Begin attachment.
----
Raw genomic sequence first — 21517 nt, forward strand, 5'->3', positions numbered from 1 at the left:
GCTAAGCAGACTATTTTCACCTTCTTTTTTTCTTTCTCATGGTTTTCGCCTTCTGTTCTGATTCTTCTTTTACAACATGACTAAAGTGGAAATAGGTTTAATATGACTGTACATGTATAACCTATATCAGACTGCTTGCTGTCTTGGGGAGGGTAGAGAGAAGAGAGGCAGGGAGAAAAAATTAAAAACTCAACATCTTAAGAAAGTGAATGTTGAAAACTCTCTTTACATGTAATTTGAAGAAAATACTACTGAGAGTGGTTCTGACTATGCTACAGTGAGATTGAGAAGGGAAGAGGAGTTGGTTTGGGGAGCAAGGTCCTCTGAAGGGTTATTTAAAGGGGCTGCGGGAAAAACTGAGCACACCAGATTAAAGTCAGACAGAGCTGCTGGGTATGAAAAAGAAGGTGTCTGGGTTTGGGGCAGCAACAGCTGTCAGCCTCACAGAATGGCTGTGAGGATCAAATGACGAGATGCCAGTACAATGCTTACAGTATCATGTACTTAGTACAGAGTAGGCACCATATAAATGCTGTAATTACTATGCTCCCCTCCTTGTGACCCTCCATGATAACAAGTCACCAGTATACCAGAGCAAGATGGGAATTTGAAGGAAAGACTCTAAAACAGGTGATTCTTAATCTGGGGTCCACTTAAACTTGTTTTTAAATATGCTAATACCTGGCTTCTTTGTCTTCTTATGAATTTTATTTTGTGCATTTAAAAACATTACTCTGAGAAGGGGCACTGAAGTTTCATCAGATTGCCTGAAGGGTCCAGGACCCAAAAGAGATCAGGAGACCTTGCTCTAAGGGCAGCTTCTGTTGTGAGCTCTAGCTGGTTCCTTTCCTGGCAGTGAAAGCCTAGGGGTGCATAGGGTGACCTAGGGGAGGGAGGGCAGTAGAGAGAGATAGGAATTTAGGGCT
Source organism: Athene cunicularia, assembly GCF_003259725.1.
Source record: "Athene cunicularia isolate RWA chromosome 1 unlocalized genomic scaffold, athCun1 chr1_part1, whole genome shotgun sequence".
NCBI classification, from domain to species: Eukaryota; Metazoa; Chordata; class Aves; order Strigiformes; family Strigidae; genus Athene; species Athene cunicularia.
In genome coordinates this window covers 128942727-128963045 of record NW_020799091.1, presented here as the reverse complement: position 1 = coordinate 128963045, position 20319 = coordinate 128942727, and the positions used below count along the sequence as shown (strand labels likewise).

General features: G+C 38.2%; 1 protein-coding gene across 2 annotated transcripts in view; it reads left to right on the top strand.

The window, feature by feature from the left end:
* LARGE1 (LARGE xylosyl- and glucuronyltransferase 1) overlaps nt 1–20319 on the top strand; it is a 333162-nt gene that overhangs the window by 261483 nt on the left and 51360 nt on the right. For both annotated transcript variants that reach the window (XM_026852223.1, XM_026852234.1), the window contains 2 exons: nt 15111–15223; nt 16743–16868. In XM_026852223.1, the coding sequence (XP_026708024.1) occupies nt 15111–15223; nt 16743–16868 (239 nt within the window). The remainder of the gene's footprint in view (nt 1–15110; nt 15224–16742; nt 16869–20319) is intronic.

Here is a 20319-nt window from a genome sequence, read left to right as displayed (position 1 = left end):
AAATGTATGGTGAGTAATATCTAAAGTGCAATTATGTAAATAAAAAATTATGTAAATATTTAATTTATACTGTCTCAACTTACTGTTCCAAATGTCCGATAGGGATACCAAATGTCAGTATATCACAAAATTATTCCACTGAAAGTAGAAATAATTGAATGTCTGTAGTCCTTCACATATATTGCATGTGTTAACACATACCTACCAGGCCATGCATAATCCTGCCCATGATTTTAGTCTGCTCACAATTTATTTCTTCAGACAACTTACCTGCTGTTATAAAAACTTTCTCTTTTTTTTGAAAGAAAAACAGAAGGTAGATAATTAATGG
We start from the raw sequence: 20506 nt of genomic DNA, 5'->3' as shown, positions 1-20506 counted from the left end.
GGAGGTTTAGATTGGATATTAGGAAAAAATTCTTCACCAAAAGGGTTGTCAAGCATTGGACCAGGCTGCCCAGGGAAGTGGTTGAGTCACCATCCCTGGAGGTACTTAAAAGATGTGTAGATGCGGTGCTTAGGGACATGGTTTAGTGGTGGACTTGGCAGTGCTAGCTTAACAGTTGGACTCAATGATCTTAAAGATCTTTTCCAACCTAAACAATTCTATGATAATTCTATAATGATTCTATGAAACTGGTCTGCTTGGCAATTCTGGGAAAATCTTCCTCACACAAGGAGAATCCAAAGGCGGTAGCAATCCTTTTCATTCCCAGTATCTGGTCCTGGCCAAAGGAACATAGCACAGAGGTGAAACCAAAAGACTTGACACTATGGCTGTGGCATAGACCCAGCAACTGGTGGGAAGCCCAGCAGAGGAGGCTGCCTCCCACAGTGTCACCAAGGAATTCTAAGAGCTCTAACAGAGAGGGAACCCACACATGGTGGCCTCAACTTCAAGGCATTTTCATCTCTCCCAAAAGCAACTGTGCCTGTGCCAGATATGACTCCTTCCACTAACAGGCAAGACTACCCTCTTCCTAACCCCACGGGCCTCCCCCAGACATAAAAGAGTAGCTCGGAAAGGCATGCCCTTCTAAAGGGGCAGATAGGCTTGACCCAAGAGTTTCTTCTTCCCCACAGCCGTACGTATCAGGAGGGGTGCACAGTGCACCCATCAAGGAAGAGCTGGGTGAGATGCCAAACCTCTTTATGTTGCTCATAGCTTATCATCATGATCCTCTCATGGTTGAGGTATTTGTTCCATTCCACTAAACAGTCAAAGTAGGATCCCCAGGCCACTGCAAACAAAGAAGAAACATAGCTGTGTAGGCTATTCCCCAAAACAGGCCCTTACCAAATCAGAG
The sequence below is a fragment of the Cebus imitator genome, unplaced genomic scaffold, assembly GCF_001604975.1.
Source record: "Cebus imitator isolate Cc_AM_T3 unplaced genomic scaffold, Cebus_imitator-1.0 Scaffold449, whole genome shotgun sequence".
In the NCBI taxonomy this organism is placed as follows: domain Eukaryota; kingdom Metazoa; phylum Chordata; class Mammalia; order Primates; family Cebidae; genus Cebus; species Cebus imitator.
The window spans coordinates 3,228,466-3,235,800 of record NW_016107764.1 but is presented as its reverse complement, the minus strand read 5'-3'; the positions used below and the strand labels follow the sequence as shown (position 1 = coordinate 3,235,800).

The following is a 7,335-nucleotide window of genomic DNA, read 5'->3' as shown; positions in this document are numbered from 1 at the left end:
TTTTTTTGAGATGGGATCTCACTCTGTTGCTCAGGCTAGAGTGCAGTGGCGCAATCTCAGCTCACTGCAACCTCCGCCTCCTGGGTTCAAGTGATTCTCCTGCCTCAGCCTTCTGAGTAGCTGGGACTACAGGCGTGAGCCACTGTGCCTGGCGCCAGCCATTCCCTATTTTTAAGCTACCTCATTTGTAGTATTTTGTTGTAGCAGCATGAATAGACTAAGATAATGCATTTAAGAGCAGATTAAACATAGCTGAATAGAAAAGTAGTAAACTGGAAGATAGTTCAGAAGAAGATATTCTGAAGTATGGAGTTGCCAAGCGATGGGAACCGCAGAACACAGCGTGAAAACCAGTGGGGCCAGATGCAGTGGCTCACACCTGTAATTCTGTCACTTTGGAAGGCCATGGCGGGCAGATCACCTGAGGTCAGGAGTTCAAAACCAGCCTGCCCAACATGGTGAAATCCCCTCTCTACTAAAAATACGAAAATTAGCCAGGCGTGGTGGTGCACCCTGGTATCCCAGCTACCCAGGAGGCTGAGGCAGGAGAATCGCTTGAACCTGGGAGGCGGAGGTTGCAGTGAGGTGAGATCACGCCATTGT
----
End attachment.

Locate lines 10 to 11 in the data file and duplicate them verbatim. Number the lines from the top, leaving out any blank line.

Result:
Here is a 20319-nt window from a genome sequence, read left to right as displayed (position 1 = left end):
AAATGTATGGTGAGTAATATCTAAAGTGCAATTATGTAAATAAAAAATTATGTAAATATTTAATTTATACTGTCTCAACTTACTGTTCCAAATGTCCGATAGGGATACCAAATGTCAGTATATCACAAAATTATTCCACTGAAAGTAGAAATAATTGAATGTCTGTAGTCCTTCACATATATTGCATGTGTTAACACATACCTACCAGGCCATGCATAATCCTGCCCATGATTTTAGTCTGCTCACAATTTATTTCTTCAGACAACTTACCTGCTGTTATAAAAACTTTCTCTTTTTTTTGAAAGAAAAACAGAAGGTAGATAATTAATGG